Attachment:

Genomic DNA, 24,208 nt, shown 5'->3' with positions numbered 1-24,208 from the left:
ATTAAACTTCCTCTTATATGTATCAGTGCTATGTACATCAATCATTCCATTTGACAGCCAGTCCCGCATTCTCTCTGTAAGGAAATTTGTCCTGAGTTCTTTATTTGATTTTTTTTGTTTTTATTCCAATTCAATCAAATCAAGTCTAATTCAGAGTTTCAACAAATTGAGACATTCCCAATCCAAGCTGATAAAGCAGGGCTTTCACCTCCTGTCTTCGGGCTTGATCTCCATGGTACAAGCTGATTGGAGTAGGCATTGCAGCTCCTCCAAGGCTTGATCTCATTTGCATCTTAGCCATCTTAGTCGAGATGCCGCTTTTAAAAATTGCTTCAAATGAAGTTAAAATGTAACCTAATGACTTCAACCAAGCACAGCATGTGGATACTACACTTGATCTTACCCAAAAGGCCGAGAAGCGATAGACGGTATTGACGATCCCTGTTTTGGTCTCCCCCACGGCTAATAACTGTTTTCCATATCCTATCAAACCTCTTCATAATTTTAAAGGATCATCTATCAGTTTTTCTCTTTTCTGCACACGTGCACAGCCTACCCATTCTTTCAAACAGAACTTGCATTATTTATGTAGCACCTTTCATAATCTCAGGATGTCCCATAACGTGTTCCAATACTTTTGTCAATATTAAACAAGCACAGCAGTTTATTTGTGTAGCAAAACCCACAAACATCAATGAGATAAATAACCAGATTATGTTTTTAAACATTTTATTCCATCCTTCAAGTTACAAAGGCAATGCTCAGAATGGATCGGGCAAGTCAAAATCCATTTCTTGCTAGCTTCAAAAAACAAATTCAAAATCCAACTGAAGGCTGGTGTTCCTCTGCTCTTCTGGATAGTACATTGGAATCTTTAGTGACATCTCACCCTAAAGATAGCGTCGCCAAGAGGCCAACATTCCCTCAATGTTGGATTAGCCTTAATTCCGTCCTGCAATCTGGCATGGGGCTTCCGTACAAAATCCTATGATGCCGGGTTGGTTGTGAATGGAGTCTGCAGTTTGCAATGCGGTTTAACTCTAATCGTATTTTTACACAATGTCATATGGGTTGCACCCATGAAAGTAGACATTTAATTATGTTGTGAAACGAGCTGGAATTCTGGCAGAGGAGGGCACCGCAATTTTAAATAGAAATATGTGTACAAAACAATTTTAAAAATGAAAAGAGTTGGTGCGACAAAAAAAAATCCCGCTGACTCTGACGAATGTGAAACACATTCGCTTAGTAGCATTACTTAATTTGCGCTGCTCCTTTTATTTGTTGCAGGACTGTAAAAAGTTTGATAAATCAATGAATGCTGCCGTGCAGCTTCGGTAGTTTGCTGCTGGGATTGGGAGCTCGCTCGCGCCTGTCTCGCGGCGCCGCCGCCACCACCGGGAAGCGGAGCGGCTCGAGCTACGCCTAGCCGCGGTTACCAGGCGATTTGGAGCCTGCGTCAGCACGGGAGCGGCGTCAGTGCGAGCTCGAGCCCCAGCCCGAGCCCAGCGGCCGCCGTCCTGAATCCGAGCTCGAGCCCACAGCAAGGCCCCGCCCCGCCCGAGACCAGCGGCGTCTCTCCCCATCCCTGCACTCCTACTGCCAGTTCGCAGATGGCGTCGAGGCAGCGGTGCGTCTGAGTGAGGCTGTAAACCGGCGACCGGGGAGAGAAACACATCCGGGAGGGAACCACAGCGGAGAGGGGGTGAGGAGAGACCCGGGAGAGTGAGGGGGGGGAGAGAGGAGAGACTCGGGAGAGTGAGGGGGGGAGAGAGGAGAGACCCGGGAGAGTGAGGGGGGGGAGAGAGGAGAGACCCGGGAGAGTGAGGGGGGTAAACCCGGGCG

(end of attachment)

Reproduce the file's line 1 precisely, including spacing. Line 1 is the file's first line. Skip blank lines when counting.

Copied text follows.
Genomic DNA, 24,208 nt, shown 5'->3' with positions numbered 1-24,208 from the left: